Thanks and have a happy weekend .. HIlary

  12. Susan Scheid Post author

    David: Indeed (re The Wound-Dresser). As for Gnarly Buttons, I will never forget hearing it live played by, yup, the intrepid Contemporaneous, with Conor Brown on clarinet. I was in the first row, and he was right in front of me. I didn’t know the Adams back-story at the time, but even so, that climax was absolutely terrifying. Adams is so magnificent, isn’t he? Now, as for Rorem, yes, not anywhere near the same category, but, as you say, “always responsive to his texts.” (Were you ever, BTW, to write a piece on what makes an art song great, it would be a must read for me . . .)

    Jane and Lance: If you have had a chance for a listen, I’d be interested to know which, if any songs work for you and which fall flat.

    Steve: Ah, the French language maven strikes again! Thanks for the links.

    Friko: Yes, we have discussed this before. It’s an interesting issue, isn’t it? My own view, based on the limited evidence I have, is simplistic: some work, some don’t, and I know what I like when I hear it. I think Adams’s The Wound-Dresser is a tour de force. He also composed a knock-out aria for Dr. Atomic with Donne’s Batter My Heart as the text. You can find it here.

    shoreacres: You have at least two posts’ worth of material here: you know that, don’t you? These are wonderful stories, and thank you so much for the links!

    Mark: Ah, well, necessity was definitely the mother of invention here. My initial thought had been to do a quick post, quote the poem, quote Adams, and exhibit the piece, but the piece was not to be found on YouTube, and I didn’t think the Hampson excerpts, strung together as they are on Youtube, did the piece the least bit of justice. So, as you see, no quickie post here. As for the vocal gymnastics: oddly enough, I think all but one of Rorem’s War Scenes, while interesting, fall prey to this. But, remember, I’m very ill-schooled on listening to art songs, so my ear is not the best for this. So pleased you are enjoying the Adams violin concerto—and, oh my yes, isn’t that Weill interpretation strange?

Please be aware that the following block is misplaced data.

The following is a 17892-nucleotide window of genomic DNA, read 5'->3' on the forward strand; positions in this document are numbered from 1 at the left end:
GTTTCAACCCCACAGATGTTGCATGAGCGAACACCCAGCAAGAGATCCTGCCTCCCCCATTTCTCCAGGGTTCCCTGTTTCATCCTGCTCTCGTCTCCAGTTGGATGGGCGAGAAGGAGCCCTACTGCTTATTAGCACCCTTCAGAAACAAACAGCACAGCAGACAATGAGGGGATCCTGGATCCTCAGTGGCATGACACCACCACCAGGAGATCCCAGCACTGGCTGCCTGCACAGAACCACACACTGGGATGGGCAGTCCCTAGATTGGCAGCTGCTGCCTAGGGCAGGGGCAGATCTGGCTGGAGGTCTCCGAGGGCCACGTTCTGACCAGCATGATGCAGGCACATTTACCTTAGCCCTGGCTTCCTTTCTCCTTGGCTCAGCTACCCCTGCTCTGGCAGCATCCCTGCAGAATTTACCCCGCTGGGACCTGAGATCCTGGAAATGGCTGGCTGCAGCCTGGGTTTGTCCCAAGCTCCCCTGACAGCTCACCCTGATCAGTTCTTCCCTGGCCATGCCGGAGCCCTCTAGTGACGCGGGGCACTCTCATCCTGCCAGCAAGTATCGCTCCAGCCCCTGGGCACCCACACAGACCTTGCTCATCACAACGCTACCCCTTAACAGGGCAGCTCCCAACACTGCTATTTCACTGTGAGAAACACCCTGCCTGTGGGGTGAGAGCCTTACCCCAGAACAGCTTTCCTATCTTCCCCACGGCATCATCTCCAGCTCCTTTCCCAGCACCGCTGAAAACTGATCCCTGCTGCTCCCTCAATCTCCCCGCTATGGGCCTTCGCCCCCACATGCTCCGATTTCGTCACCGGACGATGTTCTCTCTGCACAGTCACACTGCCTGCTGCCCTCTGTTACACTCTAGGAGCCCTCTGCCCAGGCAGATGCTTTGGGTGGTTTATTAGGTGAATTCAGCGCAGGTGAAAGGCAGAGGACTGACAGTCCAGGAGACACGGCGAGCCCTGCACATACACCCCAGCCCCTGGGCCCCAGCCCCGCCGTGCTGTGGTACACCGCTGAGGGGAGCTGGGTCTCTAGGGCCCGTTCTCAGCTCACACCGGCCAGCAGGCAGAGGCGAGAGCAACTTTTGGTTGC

Rubye Jack: NOT a plebiean. You’ve plenty of very high class company in preferring to hear poems on their own, unadorned. I’ve very much enjoyed our exchanges off-post on the topic, and am sort of exuberant with the thought that you’re enjoying Adams’s Dharma, a piece high in my personal pantheon!

    Magdalena: So pleased you dropped by! As you know, I thought the setting of Dickinson you exhibited on your blog was lovely, and beautifully sung. So much fun to share this with you, and hope you are getting on well with ModPo!

    Scott: Isn’t that the best photograph of Whitman? And compassion, yes, Whitman and Adams have it in spades.

    Steve: Two interesting points you’ve made—no surprise from you! As for Leonard Cohen, you may be amused to know that he’s done a collaboration with Philip Glass on settings (or some such) of Cohen’s Book of Longing. I’m no Glass fan, so if I were Cohen, this wouldn’t be my choice of composers. Give me Adams any day.

    Suze: Interesting observation on rhythm and meter. Thanks for stopping by!

    Hilary: Hope you enjoy the links!

  13. Cygnus

    What a great exposition on the links between poems and their (sometimes well-fit, sometimes disjointed) musical accompaniments. It particularly makes me want to find a better edition of Leaves of Grass than the dog-eared one I’ve had for years. I love those versions of the poems, but it’s exciting to think about opening them up into another dimension of time.

    On the other hand, it may be like viewing the Star Wars Special Editions… I don’t want to be disappointed by Greedo-shooting-first type moments! :-)